OK. Enough of this. Let’s accept, at least for now, the hypothesis that trigger warnings are bullshit. Well-intentioned bullshit, certainly, but also cynical and pathological. Then the question changes from “which side are you on” to “why are trigger warnings so popular”? Why has a whole student-led movement arisen on their behalf?


The answer, like all good trauma, is buried in the past. Most college students have been traumatized by works of art, just not at college. They were traumatized much earlier by movies, video games, and television shows, because there weren’t any adults around to talk them through each disturbing scene. Here in the U.S., we are saddled with a terrible, arbitrary, colossally stupid ratings agency called The Motion Picture Association of America (MPAA). The MPAA staggers content according to the viewer’s age, so the older you are, the more sex, profanity, and violence you’re allowed to consume.

Video games are rated the same way: if your game is rated “M” for “Mature,” then it includes people blowing up or dying otherwise hideous deaths, and (probably) coitus, too. If it is rated “T” for “Teen,” then people blow up in a clean, sanitary way, and don’t get past second base. If it is rated “[I don’t know]” for “[All ages?]”, then it is a video game I definitely haven’t purchased, and could be some form of Tetris.

What a mess. If you’re a kid, you live for the possibility of watching an “R”-rated film without parental supervision. Why? Well, obviously, because that means you are an adult, doing what adults do. If you are a teenager, you pirate copies of NC-17 flicks. Nor does this end once you turn seventeen. From then on, you will faithfully buy the “UNRATED!” version of every film you want to own, in the hopes of seeing even more than you saw when the film hit theaters. Like the clean version of a rap song, where every bad word is just mysteriously not there, you’re constantly denied, yet aware of, some other better version containing all the unfiltered, brutal, naked, uncut entertainment. Once you have that, then you really WILL be entertained, in FULL. And is that not, ladies and gentlemen, why you are here?

See, the concept of “entertainment” is good business. Entertainment doesn’t require any explanation. It just is. It is a single evanescent twinge of pleasure: your pleasure. That is all a film like The Dark Knight Rises is trying to deliver. If you’re old enough to see it, then it supposedly requires no explanation. You can take it all in unharmed. If you’re too young, and see it illegally, then of course there’s nobody around to offer any explanations. We, as a society, do not believe in talking about art. We rate it instead.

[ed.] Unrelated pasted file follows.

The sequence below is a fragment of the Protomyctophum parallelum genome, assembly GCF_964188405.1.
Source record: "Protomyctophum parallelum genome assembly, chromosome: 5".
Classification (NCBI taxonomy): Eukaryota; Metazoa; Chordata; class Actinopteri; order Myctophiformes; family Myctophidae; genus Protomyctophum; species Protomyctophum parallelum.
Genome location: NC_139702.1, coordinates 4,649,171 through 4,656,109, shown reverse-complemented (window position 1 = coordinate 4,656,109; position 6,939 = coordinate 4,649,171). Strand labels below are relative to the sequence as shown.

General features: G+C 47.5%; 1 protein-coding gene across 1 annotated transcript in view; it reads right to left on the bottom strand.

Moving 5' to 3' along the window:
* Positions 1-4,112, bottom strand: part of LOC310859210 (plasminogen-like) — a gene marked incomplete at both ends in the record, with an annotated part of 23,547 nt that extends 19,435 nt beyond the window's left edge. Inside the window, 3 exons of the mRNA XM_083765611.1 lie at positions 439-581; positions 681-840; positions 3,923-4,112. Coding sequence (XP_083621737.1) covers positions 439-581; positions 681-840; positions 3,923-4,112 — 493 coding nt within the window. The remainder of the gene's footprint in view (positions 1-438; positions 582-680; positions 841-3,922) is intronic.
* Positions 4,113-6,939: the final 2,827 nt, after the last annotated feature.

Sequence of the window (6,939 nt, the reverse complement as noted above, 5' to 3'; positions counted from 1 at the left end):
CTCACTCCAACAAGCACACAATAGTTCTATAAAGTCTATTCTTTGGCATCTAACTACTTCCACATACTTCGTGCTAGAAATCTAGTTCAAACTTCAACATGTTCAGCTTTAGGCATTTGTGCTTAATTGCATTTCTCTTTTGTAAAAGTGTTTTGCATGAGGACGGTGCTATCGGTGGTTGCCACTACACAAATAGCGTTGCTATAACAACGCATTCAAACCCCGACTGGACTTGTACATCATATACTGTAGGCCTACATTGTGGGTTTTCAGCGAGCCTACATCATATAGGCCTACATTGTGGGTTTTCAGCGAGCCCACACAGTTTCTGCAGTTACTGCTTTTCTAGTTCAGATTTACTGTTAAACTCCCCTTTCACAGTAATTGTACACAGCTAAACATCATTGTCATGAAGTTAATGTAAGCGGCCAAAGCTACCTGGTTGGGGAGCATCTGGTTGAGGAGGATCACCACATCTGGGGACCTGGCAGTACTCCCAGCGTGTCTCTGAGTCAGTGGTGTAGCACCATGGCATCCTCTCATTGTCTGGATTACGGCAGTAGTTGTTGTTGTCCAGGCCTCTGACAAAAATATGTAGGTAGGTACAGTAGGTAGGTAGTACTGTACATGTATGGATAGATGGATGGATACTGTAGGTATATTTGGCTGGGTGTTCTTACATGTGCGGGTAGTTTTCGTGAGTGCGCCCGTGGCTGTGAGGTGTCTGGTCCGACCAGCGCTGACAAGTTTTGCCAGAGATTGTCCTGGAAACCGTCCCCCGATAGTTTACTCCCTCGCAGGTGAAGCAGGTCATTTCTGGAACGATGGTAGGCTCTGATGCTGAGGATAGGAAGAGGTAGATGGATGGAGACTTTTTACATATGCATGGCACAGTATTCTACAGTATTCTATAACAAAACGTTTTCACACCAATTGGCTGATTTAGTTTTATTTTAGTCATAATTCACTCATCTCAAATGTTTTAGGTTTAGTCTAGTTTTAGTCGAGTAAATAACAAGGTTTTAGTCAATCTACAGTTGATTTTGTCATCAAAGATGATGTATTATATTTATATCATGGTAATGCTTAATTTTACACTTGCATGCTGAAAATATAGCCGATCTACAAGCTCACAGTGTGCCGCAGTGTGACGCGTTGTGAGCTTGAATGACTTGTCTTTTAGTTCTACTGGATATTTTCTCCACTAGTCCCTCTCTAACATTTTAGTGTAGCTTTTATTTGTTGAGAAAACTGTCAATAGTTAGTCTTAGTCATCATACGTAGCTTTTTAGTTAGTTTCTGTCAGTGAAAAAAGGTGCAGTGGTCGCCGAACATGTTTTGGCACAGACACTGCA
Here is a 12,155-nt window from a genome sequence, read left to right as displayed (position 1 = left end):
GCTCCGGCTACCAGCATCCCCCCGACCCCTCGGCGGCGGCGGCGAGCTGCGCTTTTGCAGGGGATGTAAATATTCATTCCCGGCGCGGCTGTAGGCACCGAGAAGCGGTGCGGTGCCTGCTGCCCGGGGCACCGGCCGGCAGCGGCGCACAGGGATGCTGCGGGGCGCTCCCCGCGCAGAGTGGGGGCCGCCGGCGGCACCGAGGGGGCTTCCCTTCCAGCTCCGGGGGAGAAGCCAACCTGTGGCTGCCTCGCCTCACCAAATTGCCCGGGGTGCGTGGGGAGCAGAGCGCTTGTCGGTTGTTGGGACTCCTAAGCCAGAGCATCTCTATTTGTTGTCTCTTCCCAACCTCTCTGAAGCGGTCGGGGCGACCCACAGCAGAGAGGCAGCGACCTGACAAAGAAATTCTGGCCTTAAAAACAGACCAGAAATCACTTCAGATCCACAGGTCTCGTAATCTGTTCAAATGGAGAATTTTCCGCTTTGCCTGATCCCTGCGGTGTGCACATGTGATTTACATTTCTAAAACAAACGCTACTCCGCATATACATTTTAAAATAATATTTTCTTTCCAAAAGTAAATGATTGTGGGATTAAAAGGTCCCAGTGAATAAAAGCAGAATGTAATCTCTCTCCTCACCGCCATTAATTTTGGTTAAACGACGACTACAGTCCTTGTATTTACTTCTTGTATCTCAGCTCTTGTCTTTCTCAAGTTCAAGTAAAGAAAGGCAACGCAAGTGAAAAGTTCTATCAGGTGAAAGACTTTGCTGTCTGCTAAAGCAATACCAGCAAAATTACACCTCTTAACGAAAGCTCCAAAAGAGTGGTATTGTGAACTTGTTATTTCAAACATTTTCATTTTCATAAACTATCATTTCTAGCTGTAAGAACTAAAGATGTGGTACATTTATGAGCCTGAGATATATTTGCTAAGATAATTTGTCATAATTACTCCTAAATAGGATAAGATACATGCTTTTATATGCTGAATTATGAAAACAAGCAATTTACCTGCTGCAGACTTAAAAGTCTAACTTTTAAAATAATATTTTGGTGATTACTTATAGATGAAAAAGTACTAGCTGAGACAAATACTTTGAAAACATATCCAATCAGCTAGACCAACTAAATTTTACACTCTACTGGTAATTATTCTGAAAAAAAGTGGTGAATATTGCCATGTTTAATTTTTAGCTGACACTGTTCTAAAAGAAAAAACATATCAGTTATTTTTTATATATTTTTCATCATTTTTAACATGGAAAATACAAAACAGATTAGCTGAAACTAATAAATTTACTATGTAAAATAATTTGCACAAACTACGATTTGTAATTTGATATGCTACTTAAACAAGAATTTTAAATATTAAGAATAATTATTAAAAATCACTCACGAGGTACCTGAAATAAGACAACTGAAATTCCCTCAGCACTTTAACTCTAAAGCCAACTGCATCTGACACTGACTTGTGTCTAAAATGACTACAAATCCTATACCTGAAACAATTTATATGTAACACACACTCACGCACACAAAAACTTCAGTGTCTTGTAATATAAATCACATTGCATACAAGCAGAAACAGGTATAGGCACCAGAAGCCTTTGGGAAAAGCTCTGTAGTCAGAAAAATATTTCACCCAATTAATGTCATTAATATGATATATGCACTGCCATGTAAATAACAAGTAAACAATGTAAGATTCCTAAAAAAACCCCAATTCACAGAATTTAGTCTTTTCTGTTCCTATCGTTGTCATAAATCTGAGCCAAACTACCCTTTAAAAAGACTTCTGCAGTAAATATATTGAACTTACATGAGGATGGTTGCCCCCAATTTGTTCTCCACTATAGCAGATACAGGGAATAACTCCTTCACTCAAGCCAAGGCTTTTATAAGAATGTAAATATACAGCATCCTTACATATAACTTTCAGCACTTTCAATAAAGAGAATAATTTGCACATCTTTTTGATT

Yet the core of the traumatic event is not some particular image of sex or violence, but rather anything society, as a whole, understands, but the viewer does not. Children do not have a very clear understanding of sex, or of death, because we hide both from them. They have, hopefully, no frame of reference for graphic violence. If you read studies about children who are exposed to lots of graphic TV, you quickly learn that the supposedly inherent problems with seeing violence stem from the child’s incomprehension. “Mean-world” syndrome — basically, a form of pediatric depression — or dissociating acts from their consequences (“you can do anything you can get away with”) are symptoms of a child’s clumsy attempt to theorize cinematic violence on her own.

A trigger warning shields graphic content from discussion and critique. It treats the text like an armed, easily detonated explosive. It treats the text like television. There is no evidence that written texts work the same way, for people with PTSD, as images, television, or even loud sounds. But the calls for “trigger warnings” do not concern themselves with such details, because they are not about real, localized, diagnosed PTSD. They are ploys to forestall adulthood. The child does for himself what the parent did not do by putting the dangerous material out of reach. There it hangs, suspended, dark and tempting, symbol of that deferred crossing over into the bloody, filthy, adult Real. When we tell students that “the real world doesn’t come with trigger warnings,” we are actually confirming their worst fears. Trigger warnings are the price we pay, eventually, for letting the MPAA and other such agencies define, in the name of entertainment, what it means to be adult and mature.


The Caterpillar tells Alice, “keep your temper.” It’s a standard phrase, but he also means that Alice should keep her finish, and stay the way she is. She is curious, and unafraid of the world.